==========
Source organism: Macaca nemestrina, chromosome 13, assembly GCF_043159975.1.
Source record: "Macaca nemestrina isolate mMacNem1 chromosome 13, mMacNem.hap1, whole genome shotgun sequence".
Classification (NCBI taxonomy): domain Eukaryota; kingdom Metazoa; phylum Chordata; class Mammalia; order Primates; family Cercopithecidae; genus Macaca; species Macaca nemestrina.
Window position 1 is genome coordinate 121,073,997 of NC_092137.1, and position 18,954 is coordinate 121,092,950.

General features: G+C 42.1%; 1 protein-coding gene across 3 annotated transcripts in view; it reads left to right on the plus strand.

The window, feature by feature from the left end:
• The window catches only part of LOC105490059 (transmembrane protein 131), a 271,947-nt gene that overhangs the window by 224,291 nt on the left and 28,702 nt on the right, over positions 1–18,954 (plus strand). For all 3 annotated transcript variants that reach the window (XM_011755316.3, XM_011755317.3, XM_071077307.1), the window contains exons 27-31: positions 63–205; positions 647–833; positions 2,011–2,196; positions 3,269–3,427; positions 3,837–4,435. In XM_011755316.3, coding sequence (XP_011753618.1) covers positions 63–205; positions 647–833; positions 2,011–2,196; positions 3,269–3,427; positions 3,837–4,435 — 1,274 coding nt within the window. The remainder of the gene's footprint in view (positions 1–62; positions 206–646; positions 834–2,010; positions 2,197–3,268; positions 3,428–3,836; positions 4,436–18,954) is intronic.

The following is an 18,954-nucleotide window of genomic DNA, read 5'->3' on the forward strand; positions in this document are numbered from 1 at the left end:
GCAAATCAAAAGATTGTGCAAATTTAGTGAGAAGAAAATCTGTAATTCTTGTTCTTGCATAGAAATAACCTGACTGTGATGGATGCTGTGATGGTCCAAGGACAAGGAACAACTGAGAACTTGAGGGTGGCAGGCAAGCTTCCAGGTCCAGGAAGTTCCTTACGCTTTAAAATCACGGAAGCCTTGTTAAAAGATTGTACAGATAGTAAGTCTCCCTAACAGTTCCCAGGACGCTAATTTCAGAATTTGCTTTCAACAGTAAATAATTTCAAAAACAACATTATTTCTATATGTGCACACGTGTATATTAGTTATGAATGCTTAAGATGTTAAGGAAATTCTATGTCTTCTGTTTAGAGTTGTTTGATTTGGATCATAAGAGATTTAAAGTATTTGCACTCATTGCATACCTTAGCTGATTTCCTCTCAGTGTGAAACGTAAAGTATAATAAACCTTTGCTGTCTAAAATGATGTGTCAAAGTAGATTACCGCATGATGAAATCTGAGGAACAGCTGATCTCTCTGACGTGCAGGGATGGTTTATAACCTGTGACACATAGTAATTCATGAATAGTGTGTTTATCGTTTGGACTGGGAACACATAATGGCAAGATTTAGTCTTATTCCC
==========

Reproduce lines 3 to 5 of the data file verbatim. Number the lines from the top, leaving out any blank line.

Classification (NCBI taxonomy): domain Eukaryota; kingdom Metazoa; phylum Chordata; class Mammalia; order Primates; family Cercopithecidae; genus Macaca; species Macaca nemestrina.
Window position 1 is genome coordinate 121,073,997 of NC_092137.1, and position 18,954 is coordinate 121,092,950.

General features: G+C 42.1%; 1 protein-coding gene across 3 annotated transcripts in view; it reads left to right on the plus strand.